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Politics Polling data on niqabs shows Quebecers overwhelmingly support a government ban

Zunera Ishaq talks to reporters outside the Federal Court of Appeal after her case was heard on whether she can wear a niqab while taking her citizenship oath

PATRICK DOYLE/THE CANADIAN PRESS

Results of a taxpayer-funded poll that suggest there is wide support for the Conservative position on banning veils during citizenship ceremonies were publicly released Thursday ahead of a federal election debate where the niqab is expected to be an issue.

It's the latest survey to suggest strong support for such a ban.

The Privy Council poll found Quebecers in particular were overwhelmingly supportive of the idea and that's the province where all five party leaders were to debate a variety of topics Thursday evening.

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Conservative Leader Stephen Harper and Bloc Quebecois Leader Gilles Duceppe find common ground on the niqab ban in Quebec, with Duceppe prepared to invoke the constitutional notwithstanding clause to protect eventual legislation to ban the niqab. The other three leaders support the right of people to wear veils during the oath.

The polling results were released Thursday because of federal law requires all final reports of public opinion research paid for by taxpayers to be published within six months of data collection. The Privy Council — the bureaucracy serving the prime minister — conducted the survey in March.

While the niqab ban wound up being part of the election narrative due to a Federal Court of Appeal ruling last that week upheld a February Federal Court decision declaring the rule unlawful, it's flared up several times in recent months.

The Privy Council Office poll was conducted by Leger between March 12 and 25. The calls to 3,000 Canadians were made the week after the Conservatives filed their appeal of the Federal Court decision. Right before the survey began, Harper had called the niqab a product of a culture that is anti-woman, while Liberal Leader Justin Trudeau had given a major speech on liberty in politics.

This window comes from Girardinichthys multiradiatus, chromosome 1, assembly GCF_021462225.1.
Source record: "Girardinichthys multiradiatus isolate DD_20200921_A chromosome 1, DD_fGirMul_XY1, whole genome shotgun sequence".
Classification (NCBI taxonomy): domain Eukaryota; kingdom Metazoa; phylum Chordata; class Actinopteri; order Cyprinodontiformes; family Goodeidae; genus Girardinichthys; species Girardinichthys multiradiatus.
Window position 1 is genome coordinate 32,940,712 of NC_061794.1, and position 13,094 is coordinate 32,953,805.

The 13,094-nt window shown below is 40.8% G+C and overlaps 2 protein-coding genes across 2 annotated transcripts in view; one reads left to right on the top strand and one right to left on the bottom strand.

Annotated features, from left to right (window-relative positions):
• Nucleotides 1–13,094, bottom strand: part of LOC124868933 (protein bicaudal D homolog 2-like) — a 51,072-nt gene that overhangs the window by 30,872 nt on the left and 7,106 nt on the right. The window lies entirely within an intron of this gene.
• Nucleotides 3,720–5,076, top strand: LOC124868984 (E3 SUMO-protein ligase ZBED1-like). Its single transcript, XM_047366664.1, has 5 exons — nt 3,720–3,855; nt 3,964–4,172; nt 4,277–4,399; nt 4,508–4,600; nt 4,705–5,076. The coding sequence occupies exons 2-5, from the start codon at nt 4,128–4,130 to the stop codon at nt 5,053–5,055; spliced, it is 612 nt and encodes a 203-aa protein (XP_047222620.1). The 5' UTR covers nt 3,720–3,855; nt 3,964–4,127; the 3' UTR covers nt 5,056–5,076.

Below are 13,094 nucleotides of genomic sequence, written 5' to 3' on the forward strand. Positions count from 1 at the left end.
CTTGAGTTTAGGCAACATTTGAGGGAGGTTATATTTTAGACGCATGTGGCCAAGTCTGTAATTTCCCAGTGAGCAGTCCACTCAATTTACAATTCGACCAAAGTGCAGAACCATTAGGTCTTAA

Participants in the survey were asked "do you support or oppose a requirement that people show their face during Canadian citizenship ceremonies?"

Eighty-two per cent of those surveyed supported the requirement, 15 per cent opposed and four per cent didn't know or refused to answer. Support was highest in Quebec at 93 per cent and lowest in B.C. at 72 per cent. Reasons for support were varied, with the most common answer in the poll being the need for identification.

The poll has a margin of error of plus or minus 1.8 percentage points, 19 times out of 20.

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In 12 focus groups conducted at the same time, participants gave more context to why they supported the ban.

"Participants felt that those who attended such ceremonies needed to be clearly identifiable and did not think it made sense that someone should be able to hide their face," said Leger's report.

"Other participants felt that this was first and foremost a value-based issue. To them, this was about new immigrants embracing Canadian values when being welcomed as new citizens. Removing their niqab or burka was the normal thing to do in Canada and therefore, the Canadian government was right in issuing this direction about showing their faces."

The survey also sheds some light on Canadians' point of view on other hot button issues likely to surface during the leaders debate on foreign policy on Monday.

The findings suggested half of those polled oppose Canada sending weapons or supplies to the Ukrainian government to assist in its struggle with Russia, though 50 per cent support sending Canadian soldiers to train Ukrainian forces.

The public appears more supportive of efforts to go after Russia, with 62 per cent backing increased sanctions.

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Less than half of respondents supported the idea that Canada "should do everything possible to prevent the threat of ISIL, even if it means putting Canadian troops on the ground in Iraq." Only 44 per cent agreed with that, with 30 per cent opposed.

Overall, 59 per cent of those polled supported the air strike campaign against ISIL and 37 per cent opposed it.

The entire study cost taxpayers $133,026.04

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